There’s nothing we love more than helping AutoCrit members celebrate the release of their newest novels, and this time around we welcome AutoCrit Elite member Steve Barker, as he talks about his debut fiction novel, Covert-Ops: Danger in Paradise!
Tell us a little about yourself and your background. When did you first get the idea to become an author, and has writing always been a big part of your life?
I was born in 1962 in Farnham, Hampshire, in England. I lived in several places before moving to Southampton near the south coast before I joined the British Army.
I left School in 1979 and within a month joined the Royal Green Jackets in Winchester, and after completing training joined 3RGJ in Cambridge. I continued to serve there until 1989, during which I saw service in Cyprus, Germany, Ireland, the Falklands, Canada, and the UK.
In 2017 after many years of suffering, I was diagnosed with Military Chronic PTSD caused by three life-threatening events during my service. During my recovery at Combat Stress someone suggested I begin writing as part of my therapy, as they had read some of the work I completed at the center.
I had always written short pieces which never got past the printer. I have a love of cruising, and therefore it was natural to write my first two books on that subject.
During my last two week stay at Combat Stress in Apil 2019, I started to write Poetry. I have now published my first ever book called Poetry from the PTSD Mind, which takes you on a journey from the bad times to the good using my own journey as an example.
It wasn’t until the lockdown in March 2020 that I decided to write my first novel, Covert-Ops: Danger in Paradise. Becoming a full-time Author had not crossed my mind until I wrote Danger in Paradise and received positive feedback from people I had sent PDF copies to read. I think this was the turning point, where I decided I could become a full-time author.
If nothing else, writing keeps the mind ruminating on past experiences and offers a form of escape.
Your most recent novel is Danger in Paradise, the first in a series of Covert Ops. Tell us about the book – what can readers expect, and what inspired you to tell this particular story?
The title of the series came from an excellent friend of mine. Until then I hadn’t considered writing more than one book. When it came to the storyline, being a novice and not understanding much about research and the other aspects of storytelling, I just started writing, and the plot developed as I wrote.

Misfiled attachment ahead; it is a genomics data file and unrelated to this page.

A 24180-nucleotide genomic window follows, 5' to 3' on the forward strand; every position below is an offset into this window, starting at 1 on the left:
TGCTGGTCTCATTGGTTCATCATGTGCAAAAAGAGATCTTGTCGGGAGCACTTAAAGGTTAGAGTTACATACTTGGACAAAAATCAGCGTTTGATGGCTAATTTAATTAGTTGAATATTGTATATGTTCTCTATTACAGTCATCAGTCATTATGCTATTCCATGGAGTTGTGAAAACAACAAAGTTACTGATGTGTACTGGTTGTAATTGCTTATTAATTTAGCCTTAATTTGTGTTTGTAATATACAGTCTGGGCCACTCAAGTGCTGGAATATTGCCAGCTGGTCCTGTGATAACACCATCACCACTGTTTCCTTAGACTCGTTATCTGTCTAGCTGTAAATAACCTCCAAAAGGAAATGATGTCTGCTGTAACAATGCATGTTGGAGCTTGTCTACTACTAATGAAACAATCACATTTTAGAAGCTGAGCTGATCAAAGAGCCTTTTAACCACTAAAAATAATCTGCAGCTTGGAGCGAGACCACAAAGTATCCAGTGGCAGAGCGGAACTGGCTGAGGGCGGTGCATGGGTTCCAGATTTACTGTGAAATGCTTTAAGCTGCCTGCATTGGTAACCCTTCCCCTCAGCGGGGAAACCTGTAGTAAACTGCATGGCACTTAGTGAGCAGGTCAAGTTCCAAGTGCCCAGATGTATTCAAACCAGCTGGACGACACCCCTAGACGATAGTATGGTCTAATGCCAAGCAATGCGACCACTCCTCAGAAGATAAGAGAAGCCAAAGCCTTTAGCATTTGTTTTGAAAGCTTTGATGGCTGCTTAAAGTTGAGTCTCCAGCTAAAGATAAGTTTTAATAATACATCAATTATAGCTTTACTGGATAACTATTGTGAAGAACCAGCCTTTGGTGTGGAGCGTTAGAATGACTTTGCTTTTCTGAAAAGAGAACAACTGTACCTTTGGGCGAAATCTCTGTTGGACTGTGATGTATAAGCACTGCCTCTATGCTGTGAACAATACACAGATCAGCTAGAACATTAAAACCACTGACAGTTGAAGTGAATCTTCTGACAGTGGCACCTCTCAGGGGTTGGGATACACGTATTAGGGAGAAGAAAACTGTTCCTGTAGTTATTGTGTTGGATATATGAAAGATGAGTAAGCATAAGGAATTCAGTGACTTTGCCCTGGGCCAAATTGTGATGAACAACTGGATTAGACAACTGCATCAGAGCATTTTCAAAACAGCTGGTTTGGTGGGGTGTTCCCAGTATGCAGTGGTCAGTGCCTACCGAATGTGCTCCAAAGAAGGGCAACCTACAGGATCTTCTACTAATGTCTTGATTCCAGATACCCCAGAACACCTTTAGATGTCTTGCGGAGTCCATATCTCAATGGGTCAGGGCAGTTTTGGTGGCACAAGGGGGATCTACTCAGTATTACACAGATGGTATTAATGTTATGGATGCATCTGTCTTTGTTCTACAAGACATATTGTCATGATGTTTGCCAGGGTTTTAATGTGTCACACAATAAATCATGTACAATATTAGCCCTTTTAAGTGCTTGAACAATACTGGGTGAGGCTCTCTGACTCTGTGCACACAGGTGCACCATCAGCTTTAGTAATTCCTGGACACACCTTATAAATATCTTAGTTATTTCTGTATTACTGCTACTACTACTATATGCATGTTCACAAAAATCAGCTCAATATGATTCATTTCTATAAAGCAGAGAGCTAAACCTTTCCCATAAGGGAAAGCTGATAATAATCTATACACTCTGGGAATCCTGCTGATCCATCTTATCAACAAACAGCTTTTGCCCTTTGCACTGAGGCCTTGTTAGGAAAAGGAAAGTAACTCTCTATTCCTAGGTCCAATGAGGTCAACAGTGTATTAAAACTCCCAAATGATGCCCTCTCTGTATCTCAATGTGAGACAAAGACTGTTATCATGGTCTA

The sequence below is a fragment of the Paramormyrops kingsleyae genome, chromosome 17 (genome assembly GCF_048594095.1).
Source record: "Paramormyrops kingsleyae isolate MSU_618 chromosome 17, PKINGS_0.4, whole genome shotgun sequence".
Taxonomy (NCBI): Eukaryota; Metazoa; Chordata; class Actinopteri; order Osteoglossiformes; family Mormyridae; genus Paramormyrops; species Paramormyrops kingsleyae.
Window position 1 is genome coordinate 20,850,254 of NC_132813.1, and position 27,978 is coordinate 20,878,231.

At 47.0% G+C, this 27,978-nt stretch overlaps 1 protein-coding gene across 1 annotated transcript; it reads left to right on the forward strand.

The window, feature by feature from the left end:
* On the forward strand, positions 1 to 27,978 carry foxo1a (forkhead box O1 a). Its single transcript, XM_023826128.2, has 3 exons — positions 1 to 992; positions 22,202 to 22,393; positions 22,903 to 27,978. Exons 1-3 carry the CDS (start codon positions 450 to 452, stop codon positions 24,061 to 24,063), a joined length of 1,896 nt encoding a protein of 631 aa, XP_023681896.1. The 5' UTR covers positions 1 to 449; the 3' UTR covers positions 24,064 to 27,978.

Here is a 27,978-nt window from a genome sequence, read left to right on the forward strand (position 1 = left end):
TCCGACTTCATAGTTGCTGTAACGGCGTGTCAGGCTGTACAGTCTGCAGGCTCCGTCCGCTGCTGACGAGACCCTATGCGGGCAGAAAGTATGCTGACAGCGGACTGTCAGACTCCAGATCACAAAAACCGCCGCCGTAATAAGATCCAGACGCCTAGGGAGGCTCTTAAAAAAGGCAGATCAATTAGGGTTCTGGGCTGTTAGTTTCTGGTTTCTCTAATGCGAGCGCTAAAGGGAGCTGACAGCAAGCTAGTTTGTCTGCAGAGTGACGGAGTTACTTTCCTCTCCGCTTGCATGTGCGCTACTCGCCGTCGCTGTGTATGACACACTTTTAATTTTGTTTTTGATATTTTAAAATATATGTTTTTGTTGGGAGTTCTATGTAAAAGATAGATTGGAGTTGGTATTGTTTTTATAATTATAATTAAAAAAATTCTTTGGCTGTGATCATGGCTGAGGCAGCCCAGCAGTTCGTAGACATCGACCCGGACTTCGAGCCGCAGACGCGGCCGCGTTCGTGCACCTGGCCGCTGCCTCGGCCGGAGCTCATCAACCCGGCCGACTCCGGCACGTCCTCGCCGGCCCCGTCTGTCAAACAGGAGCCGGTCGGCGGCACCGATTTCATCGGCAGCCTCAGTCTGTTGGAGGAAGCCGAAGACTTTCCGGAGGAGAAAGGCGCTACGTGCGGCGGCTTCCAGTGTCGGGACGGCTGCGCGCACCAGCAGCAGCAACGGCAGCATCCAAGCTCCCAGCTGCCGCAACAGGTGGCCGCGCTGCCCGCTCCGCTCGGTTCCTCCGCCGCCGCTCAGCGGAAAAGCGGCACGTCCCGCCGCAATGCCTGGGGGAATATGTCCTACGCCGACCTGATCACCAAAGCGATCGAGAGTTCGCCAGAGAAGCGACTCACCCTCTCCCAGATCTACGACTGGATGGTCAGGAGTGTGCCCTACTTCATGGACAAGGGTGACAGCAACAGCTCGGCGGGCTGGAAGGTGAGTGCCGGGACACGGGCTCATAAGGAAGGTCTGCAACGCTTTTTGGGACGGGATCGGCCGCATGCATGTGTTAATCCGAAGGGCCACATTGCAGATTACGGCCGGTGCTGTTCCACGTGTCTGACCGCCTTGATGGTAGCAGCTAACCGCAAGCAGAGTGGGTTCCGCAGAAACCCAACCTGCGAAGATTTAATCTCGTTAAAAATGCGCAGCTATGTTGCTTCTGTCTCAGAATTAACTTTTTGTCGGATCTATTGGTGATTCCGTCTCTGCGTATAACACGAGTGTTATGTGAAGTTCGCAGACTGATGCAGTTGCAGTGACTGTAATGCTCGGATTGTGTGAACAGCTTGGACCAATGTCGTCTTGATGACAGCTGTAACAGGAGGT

Why this particular story? Well they say write what you know! Danger in Paradise uses my past experiences in the Military as a backdrop to the story.
The novel is a military thriller that tells the story of three ordinary veterans who take on a mission on a Caribbean island. We discover their strengths, weakness, and the skills that make them who they are during the journey.
Hypervigilance and distrust of others are both conditions of PTSD which can come in handy, as we learn not everyone can be trusted. Danger in Paradise will lead you one direction only to discover you had gone down the wrong path and some characters are not what they seem.
Where did the setting and plot ideas come from?
I love cruising and have been to many different Caribbean islands, so it was easy to picture the island’s setting. The two islands that feature in the book are both fictional. St Bethanie is named after one of my Daughters, Bethanie. St Halb, first the word halb is German for half as the island is in two halves, plus the letters make up the names of family members.
I think I’ve based Henry’s place, the location of the drug gang and place of the final mission, on a coffee plantation I once went to in Columbia. The other locations, even though fictional are based on locations around the world I have visited.
As for the plot, most of this came as I was writing, with the storyline dictating each chapter’s setting as it progressed. Each character had their own particular skills which I tried incorporating into part of the story. For example, Steve, who has skills in making IEDs, which is put to practical use.
Tell us more about the characters in Danger in Paradise. These three veterans all share forms of PTSD – how tough was it to find different perspectives from which to approach that character trait in three different people, and how do they play off of each other?
First, let’s start with the main character Steve, as he is an easy one. All his issues, skills and knowledge are based on me, and were therefore easy to write. There are two other main characters in Danger in Paradise: Simon and George, and both are based on friends of mine. In chapter one, part of the storyline mentions they met in a facility called Combat Stress, a charity that looks after veterans who suffer from PTSD and other mental health issues. This part is true; I met both of these friends while undergoing treatment for several weeks.
As you could imagine, we spent hours in conversation about our military experience and the individual issues that affected each of us. Therefore, writing about their skills and PTSD was easy. Both were sent chapters along the way so I could get their opinions on the story and characters.